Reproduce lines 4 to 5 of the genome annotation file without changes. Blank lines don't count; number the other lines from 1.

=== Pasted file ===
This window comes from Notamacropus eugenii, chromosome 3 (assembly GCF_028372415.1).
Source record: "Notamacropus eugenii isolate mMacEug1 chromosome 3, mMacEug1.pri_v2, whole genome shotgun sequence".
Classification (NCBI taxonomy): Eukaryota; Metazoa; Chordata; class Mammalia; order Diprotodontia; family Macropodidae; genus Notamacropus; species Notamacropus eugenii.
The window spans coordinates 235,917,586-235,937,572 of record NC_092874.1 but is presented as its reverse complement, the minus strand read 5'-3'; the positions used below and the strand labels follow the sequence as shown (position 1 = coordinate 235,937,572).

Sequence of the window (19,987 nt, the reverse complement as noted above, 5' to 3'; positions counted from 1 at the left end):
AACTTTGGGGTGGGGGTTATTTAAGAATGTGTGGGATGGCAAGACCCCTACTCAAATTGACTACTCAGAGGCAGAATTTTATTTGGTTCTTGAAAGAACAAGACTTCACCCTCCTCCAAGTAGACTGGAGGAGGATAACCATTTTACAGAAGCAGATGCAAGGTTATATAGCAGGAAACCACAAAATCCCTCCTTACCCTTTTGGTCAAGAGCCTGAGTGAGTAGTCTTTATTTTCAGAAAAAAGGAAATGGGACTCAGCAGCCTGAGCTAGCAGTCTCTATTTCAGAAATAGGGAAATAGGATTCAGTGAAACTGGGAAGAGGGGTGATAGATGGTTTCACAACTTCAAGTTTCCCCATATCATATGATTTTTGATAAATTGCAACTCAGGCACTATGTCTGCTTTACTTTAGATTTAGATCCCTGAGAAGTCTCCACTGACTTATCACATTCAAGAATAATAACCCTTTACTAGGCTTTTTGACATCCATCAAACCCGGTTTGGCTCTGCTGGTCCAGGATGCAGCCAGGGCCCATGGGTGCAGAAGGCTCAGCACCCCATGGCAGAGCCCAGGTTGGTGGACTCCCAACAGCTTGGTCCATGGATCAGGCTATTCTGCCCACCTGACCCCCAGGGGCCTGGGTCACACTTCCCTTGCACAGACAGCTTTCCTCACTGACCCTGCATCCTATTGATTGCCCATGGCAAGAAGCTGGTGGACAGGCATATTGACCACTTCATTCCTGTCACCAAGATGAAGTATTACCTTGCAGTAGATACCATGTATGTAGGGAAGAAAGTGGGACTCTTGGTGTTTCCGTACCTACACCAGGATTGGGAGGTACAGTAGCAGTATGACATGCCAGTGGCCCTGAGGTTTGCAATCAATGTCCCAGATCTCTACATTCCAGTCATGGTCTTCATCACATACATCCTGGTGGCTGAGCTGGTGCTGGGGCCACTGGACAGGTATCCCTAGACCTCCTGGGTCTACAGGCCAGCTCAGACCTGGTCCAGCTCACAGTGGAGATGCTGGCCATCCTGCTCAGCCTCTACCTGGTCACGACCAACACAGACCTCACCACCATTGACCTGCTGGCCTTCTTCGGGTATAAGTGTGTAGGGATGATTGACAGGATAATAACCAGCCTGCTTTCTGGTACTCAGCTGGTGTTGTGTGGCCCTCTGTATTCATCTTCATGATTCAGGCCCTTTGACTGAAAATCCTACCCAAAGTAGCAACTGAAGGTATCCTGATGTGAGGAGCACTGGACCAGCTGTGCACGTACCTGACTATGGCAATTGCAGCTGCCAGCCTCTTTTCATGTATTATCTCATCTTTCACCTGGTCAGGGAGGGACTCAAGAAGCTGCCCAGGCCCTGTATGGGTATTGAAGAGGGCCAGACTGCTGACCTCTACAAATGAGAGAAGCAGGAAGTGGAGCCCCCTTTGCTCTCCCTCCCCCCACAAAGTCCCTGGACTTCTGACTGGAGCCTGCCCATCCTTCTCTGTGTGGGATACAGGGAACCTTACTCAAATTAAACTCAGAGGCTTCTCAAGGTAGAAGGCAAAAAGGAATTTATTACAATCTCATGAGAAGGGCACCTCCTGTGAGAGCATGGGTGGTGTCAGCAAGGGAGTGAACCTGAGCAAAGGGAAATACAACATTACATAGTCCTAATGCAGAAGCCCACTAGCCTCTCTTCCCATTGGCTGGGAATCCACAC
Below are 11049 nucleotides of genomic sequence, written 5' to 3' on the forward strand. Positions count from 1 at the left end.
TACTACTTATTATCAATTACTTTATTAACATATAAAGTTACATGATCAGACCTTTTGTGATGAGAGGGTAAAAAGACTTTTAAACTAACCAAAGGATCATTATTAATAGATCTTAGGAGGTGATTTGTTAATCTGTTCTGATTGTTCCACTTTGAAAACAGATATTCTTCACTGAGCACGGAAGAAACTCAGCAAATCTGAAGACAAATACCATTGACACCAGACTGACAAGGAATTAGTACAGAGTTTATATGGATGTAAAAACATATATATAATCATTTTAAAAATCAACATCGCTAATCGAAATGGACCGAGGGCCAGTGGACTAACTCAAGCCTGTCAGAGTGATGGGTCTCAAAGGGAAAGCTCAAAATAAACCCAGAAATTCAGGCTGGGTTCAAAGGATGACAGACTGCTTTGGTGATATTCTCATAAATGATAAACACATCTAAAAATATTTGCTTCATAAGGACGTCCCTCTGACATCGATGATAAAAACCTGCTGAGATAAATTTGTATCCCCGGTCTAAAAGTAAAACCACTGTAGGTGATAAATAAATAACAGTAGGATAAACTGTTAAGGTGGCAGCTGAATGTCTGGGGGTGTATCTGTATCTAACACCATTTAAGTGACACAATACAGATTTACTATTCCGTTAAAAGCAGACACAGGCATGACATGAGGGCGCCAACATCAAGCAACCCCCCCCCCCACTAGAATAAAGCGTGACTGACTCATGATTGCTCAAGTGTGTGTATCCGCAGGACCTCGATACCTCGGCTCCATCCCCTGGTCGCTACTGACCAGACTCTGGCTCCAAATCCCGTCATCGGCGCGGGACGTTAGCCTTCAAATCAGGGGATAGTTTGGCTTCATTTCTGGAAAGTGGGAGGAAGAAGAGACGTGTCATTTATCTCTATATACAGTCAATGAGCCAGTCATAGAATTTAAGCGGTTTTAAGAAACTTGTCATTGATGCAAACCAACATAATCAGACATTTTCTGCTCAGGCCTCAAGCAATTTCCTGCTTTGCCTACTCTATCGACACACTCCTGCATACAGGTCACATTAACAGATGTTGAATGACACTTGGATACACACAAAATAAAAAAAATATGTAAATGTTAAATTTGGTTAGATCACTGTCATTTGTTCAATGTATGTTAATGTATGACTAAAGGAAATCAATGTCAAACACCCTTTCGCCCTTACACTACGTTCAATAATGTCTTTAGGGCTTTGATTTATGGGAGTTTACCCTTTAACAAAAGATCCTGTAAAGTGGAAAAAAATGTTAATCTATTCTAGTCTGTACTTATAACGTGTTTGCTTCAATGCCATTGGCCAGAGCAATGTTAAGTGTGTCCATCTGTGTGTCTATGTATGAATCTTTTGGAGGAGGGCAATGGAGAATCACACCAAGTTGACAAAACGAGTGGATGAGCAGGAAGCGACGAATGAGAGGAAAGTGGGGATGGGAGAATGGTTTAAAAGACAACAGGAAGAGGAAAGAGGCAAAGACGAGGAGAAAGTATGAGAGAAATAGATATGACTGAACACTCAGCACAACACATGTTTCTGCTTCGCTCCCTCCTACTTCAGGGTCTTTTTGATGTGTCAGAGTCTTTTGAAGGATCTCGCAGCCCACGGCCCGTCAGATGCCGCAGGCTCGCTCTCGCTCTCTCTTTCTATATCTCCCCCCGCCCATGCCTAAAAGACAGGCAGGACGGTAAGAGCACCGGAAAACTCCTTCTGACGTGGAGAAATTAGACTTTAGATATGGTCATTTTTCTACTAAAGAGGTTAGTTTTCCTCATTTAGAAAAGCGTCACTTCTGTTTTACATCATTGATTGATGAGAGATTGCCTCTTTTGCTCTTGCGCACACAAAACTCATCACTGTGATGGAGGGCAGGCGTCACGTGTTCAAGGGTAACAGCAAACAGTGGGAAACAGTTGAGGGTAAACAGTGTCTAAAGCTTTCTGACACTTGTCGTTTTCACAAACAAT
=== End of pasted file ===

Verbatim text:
The window spans coordinates 235,917,586-235,937,572 of record NC_092874.1 but is presented as its reverse complement, the minus strand read 5'-3'; the positions used below and the strand labels follow the sequence as shown (position 1 = coordinate 235,937,572).

Sequence of the window (19,987 nt, the reverse complement as noted above, 5' to 3'; positions counted from 1 at the left end):